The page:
Maximum Student Engagement, Minimum Instructor Setup: UDL versus the HyFlex Design Model

Concurrent Session 3
Streamed Session

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Session Materials

Brief Abstract

Hybrid-flexible design, or HyFlex, has been around since 2006. Colleges and universities are adopting HyFlex more broadly, in response to variable student access circumstances. Learn the neuroscience behind why HyFlex works, and how to use universal design for learning (UDL) as a “shortcut” to attaining HyFlex goals.


Thomas J. Tobin, PhD, MSLS, PMP, MOT, CPACC is the Program Area Director for Distance Teaching & Learning on the Learning Design, Development, & Innovation (LDDI) team at the University of Wisconsin-Madison, as well as an internationally-recognized speaker and author on quality in technology-enhanced education. His books include • Evaluating Online Teaching: Implementing Best Practices (2015). • The Copyright Ninja: Rise of the Ninja (2017). • Reach Everyone, Teach Everyone: Universal Design for Learning in Higher Education (2018). • Going Alt-Ac: A Guide to Alternative Academic Careers (2020).

Extended Abstract

Session Topic: Since its introduction in 2006, the Hybrid-Flexible, or HyFlex course design model offers learners and instructors options for attendance, interaction, practice, and skill demonstration that blend in-person, technology-mediate live sessions, and asynchronous online learning. Essentially, HyFlex courses allow students to choose how they interact from moment to moment: “for each and every class meeting they can choose to sit in the classroom or to join via videoconference . . . in real-time, or they can watch the recording and complete online activities later” (Kelly, 2020).

The HyFlex model has been lauded recently as a possible way to be best prepared for the uncertainties of the COVID-19 “new normal” in higher education, with campuses needing to be able to shift rapidly from in-person to remote instruction while maintaining the quality of instruction throughout. The values of the HyFlex model—“learner choice, equivalency, reusability, and accessibility” (Beatty, 2019)—are aspirational goals for the design of any college and university offerings.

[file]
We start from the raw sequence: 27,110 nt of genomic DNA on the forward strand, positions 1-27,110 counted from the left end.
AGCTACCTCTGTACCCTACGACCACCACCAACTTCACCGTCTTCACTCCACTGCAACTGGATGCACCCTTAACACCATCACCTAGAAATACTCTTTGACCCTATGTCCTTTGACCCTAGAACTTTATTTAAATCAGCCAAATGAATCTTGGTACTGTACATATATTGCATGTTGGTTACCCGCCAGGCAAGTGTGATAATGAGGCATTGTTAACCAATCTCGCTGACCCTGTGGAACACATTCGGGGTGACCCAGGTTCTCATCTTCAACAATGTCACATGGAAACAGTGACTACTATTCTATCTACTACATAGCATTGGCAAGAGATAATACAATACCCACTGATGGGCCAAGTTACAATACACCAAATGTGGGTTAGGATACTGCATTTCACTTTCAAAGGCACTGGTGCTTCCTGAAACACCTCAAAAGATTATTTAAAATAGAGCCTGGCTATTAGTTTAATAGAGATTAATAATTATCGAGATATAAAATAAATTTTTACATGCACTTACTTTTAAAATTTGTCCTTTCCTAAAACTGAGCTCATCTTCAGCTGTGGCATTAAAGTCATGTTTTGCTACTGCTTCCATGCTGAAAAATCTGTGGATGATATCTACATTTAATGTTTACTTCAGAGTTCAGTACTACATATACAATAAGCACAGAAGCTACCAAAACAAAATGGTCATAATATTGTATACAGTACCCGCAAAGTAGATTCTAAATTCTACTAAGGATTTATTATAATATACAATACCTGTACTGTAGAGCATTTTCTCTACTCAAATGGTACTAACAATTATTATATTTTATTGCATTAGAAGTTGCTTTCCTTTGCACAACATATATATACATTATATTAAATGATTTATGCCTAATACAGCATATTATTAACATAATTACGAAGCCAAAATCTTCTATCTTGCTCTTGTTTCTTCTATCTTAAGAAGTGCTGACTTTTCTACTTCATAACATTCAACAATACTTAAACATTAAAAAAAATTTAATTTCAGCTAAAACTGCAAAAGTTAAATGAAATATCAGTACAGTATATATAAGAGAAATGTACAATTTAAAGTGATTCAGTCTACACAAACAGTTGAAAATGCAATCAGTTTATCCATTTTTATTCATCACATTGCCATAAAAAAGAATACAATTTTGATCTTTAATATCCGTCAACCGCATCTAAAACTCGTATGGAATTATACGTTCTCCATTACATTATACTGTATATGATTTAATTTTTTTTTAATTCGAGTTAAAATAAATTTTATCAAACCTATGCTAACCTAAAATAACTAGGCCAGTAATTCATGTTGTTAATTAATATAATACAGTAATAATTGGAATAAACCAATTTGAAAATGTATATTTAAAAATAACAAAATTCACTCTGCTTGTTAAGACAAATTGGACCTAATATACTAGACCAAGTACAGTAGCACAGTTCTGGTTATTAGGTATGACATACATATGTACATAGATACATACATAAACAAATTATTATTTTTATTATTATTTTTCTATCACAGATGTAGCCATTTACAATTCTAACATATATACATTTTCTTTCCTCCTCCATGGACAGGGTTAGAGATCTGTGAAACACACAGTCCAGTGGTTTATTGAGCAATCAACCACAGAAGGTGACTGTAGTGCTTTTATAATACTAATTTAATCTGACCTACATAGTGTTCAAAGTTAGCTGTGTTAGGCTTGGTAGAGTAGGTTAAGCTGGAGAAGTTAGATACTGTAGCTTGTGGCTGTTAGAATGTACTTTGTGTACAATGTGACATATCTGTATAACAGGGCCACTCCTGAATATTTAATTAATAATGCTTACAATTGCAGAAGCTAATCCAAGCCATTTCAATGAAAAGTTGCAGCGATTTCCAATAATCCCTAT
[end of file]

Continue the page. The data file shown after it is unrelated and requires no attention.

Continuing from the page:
But is the HyFlex model attainable, sustainable, and scalable, given the restricted time, funds, people, and resources that higher education has at its disposal for creating offerings that can adequately address our new normal? The HyFlex design model has “substantial technological requirements for running a mixed-modality course,” and requires teams of people to assist instructors with “the difficulty of juggling both the in-class and live online students” (Maloney & Kim 2020).

In this Education Session, we will explore a different design framework that includes the core aspects of the HyFlex model—learner choice, reusability, and accessibility—and is much easier to set up and implement incrementally. Universal Design for Learning (UDL) is a design framework that creates flexibility within existing teaching and learning interactions, without adding complexity to the work load of the instructor.

UDL guides designers and instructors in creating multiple means by which learners stay engaged, take in information, and demonstrate their knowledge and skills (CAST, 2014), via paths for learning that respect their variable learning situations, skill sets, and technological affordances (DeSilva, Nemeroff, & Lopez, 2017).